In theory, the philosophy sounds amazing. In practice, it was even more wonderful! In Bali, one manifestation of the tri hita karana is the subak, the cooperative system that controls the water in Bali, and shaped the landscape over the past thousand years. The same system is an integral part of Balinese religious life.
In many Southeast Asian nations, rice is an important aspect of everyday life. More so, in Bali, rice is considered the most important gift of the gods (being the staple diet). The subak is a manifestation of how the Balinese support each other in order to produce more rice. In particular, the Balinese has devised a system through the subak that continuously transfers the water from the springs of the volcano Batur and the clean water of the lake surrounding the majestic mountain to the farmlands, to the temples and to houses.
The subak system is also part of Bali’s temple culture. Water from springs and canals flows through the temples and out onto the rice paddy fields. Water temples are the focus of a cooperative management of water resource by a group of subaks. According to UNESCO, “since the 11th century the water temple networks have managed the ecology of rice terraces at the scale of whole watersheds. They provide a unique response to the challenge of supporting a dense population on a rugged volcanic island.”
This water and cooperative system paved the way for the cultural landscape of Bali to be included in the list of the UNESCO World Heritage Sites. The official name in the list is: Cultural Landscape of Bali Province: the Subak System as a Manifestation of the Tri Hita Karana Philosophy. In the brief synthesis of its inclusion, it is noted that “the overall subak system exemplifies the Balinese philosophical principle of Tri Hita Karana that draws together the realms of the spirit, the human world and nature. Water temple rituals promote a harmonious relationship between people and their environment through the active engagement of people with ritual concepts that emphasise dependence on the life-sustaining forces of the natural world.”
This UNESCO WHS consists of the following sites that exemplify the interconnectedness of nature, religion and everyday life:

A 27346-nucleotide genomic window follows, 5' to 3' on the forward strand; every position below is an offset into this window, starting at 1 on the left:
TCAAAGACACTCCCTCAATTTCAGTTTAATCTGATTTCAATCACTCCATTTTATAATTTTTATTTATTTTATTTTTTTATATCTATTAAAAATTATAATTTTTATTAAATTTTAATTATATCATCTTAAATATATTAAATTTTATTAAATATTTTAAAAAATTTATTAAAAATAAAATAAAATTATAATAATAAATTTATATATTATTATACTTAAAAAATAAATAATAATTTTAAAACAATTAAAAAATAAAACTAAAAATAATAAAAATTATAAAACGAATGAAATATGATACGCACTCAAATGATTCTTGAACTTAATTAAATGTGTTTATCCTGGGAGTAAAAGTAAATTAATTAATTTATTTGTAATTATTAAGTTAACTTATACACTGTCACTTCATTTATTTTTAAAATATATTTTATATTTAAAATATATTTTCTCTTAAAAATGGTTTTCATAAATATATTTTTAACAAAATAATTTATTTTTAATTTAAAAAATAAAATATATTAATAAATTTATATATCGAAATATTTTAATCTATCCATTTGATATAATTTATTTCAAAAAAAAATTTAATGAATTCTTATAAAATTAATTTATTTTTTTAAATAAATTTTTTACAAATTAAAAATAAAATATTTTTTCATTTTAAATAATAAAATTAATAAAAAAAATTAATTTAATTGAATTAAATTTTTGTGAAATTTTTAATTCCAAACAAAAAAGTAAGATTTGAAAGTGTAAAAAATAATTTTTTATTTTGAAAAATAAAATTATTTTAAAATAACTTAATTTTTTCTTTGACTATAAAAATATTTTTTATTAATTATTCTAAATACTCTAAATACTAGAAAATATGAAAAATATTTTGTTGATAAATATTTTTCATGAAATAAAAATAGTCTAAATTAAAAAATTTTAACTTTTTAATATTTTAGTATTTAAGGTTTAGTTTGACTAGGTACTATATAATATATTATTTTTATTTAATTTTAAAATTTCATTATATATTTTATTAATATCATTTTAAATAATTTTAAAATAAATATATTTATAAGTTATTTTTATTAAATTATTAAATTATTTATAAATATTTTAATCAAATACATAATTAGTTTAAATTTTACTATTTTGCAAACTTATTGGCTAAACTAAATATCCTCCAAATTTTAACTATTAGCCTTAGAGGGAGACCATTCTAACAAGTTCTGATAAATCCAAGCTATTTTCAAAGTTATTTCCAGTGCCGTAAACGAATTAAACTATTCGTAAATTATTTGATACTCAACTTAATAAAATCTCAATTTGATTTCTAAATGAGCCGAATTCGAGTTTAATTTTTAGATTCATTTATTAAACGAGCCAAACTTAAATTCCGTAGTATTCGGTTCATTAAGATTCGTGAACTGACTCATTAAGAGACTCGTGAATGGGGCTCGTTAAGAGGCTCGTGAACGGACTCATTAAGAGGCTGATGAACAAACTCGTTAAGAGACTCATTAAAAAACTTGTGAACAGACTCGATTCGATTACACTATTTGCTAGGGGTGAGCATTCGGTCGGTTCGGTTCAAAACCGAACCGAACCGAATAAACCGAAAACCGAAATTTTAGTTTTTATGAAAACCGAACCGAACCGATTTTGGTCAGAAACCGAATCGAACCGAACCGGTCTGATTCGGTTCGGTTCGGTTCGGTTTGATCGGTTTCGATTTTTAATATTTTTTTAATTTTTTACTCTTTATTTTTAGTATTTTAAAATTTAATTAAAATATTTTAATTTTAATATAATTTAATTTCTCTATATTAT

First, the Supreme Water Temple of Pura Ulun Danu Batur on the edge of Lake Batur “whose crater lake is regarded as the ultimate origin of every spring and river,” (UNESCO Website).
Second, the Subak Landscape of the Pakerisan Watershed the oldest known irrigation system in Bali. Some of the related sites include Subak Pulagan, Subak Kulub, Kulub Village, Tampaksiring Village, Manukaya Village, Pegulingan Temple, Tirta Empul Temple, Mengening Temple and Gunung Kawi Site.
Third, the Subak Landscape of Catur Angga Batukaru with terraces mentioned in a 10th century inscription making them amongst the oldest in Bali and prime examples of Classical Balinese temple architecture. A primary example is the Jatiluwih Rice Terraces. However, Catur Angga Batukaru is composed of fifteen subak namely Bedugul, Jatiluwih, Kedampal, Keloncing, Penatahan, Pesagi, Piak, Puakan, Rejasa, Sangketan, Soka, Tegallinggah, Tengkudak and Wangaya Betan.
Fourth and finally, the Royal Water temple of Pura Taman Ayun, the largest and most architecturally distinguished regional water temple, exemplifying the fullest expansion of the subak system under the largest Balinese kingdom of the 19th century.
The Balinese farmers do not use pesticides in their farming (esp. with the rice) because the system transforms the overall landscape as a sacred space.
So going back to Roberts, the film was referring to something romantic: that romance between humans. Nonetheless, Bali offers a different kind of romance that the movie failed to feature: the romance of the Bali people (representing the entire human race) with the environment and their relationship with their supernatural divine.